Bill giving FDA new powers to oversee food supply has wide support
Legislation granting the Food and Drug Administration new powers to oversee the nation’s food supply has elbowed its way onto Congress’ crammed calendar with bipartisan support and rare agreement between consumer groups and an industry stung by product recalls.
The legislation, sponsored by Sen. Richard J. Durbin (D-Ill.), would require the FDA to step up inspections of food facilities and to issue new rules to improve the quality of imported food and to combat contaminants in fresh produce. The measure also would give the agency authority to recall products on its own, instead of relying on industry cooperation.
“Hardly a week goes by that there isn’t a report of an outbreak of food-borne illness or death in America,” Durbin said. “The current system really just reacts to food illness. We have to have a system that is protective of consumers” by preventing outbreaks or nipping them in the bud.
The bill is slated for a committee hearing today even as lawmakers wrestle with the tasks of overhauling the healthcare system, writing new regulations for the financial services industry and shaping major measures on global warming and education.
The reason for a sense of urgency is evident from opinion polls. A July survey for the Pew Charitable Trusts found that nearly 90% of voters favored new food safety measures similar to those found in Durbin’s bill and a slightly more expansive proposal that the House passed over the summer.
“There’s broad public support. It would be a quick win for both parties,” said Erik Olson, director of chemical and food safety programs in Pew’s Health & Human Services Policy program. “This is a rare situation where the industry is shoulder to shoulder with consumers.”
The Centers for Disease Control and Prevention estimates that food-borne illness causes 325,000 hospitalizations and 5,000 deaths annually in the U.S.
Beyond hazards to health, the food industry has paid a hefty toll.
Growers and distributors lost an estimated $100 million in a 2008 recall of salmonella-tainted jalapeno peppers and tomatoes initially blamed for the outbreak, said Patrick Delaney, a spokesman for the United Fresh Produce Assn., which represents fruit and vegetable producers.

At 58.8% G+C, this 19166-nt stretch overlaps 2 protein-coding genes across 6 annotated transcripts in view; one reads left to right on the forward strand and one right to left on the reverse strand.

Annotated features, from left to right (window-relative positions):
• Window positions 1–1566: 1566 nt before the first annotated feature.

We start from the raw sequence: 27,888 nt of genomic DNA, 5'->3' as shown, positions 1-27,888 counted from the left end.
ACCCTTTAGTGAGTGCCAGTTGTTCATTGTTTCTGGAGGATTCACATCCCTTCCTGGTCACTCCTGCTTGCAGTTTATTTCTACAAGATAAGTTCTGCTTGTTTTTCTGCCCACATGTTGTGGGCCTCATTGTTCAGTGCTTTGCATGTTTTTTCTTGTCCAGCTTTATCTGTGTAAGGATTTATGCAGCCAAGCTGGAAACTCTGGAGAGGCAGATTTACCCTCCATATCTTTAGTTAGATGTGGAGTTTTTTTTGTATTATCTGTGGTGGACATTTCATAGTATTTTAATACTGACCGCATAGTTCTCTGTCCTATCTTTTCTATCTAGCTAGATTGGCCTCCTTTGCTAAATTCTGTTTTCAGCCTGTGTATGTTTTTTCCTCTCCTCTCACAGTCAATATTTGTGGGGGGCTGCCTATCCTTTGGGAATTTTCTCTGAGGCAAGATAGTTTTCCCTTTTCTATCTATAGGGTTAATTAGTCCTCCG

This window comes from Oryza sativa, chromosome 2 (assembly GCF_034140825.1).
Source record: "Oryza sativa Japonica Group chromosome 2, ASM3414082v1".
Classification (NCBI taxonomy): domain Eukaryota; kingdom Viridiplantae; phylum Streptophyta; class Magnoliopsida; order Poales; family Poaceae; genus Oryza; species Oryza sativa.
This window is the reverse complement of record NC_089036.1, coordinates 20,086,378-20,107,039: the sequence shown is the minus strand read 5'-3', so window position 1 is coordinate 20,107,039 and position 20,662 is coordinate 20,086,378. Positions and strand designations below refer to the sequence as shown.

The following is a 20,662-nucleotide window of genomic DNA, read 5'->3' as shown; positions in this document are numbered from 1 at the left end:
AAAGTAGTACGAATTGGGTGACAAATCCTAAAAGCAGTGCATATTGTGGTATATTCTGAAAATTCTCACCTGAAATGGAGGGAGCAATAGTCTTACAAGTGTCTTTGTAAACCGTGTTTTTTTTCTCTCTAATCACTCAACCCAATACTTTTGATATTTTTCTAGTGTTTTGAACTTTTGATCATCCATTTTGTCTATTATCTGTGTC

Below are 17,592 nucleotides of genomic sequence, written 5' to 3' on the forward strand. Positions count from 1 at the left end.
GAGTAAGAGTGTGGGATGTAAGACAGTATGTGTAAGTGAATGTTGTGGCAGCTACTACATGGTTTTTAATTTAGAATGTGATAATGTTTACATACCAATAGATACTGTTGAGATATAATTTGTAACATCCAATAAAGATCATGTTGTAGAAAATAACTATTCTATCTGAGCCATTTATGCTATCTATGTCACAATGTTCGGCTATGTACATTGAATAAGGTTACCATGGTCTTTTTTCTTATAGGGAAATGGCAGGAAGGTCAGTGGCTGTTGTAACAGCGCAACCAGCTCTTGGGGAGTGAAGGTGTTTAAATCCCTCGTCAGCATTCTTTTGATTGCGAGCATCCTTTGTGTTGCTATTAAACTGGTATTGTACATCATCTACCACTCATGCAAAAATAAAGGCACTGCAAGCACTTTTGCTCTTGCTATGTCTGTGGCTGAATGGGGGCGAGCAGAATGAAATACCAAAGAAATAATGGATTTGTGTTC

A similar amount was lost in a spinach recall two years earlier, he said.
A recall of peanut products early this year cost Kellogg Co. about $70 million.
One major question is how to pay for the legislation.
The cost of reforms in the House bill is estimated at $3.7 billion over five years, with $1.4 billion of that to come from a $500-per-facility fee on food makers.
Durbin said he doesn’t yet have a price tag for his bill.
An indication of the breadth of support for reform is the list of co-sponsors on Durbin’s bill. It includes five Republicans, including Sens. Saxby Chambliss and Johnny Isakson, both from Georgia, a state hard-hit by the peanut recall.
“This legislation affords regulators the authority they need to better identify vulnerabilities in our food supply while maintaining the high level of food safety most Americans enjoy and take for granted,” Chambliss said in a statement.
Scott Faber, vice president of federal affairs for the Grocery Manufacturers Assn., a trade group that represents food makers, said the regulatory regime has been overwhelmed by the size and scale of a global food supply network, making an overhaul a compelling need.
“There are no obvious substantive or political roadblocks to passing food safety legislation this Congress,” Faber said.
Funding for the reforms will be key for quick, early detection of sickness from tainted food, said Bill Marler, a Seattle attorney who specializes in representing victims of food-borne illness.
One little-noticed provision of both versions of the food safety bill requires the FDA to bolster the capabilities of local and state officials to spot illness outbreaks more promptly, Marler said.
“Assuming proper funding -- and that’s a big assumption -- the focus on money flowing to state and local health departments would allow you to do more rapid surveillance,” Marler said.
“They would have more information sooner, and illness and business disruption would be reduced.”
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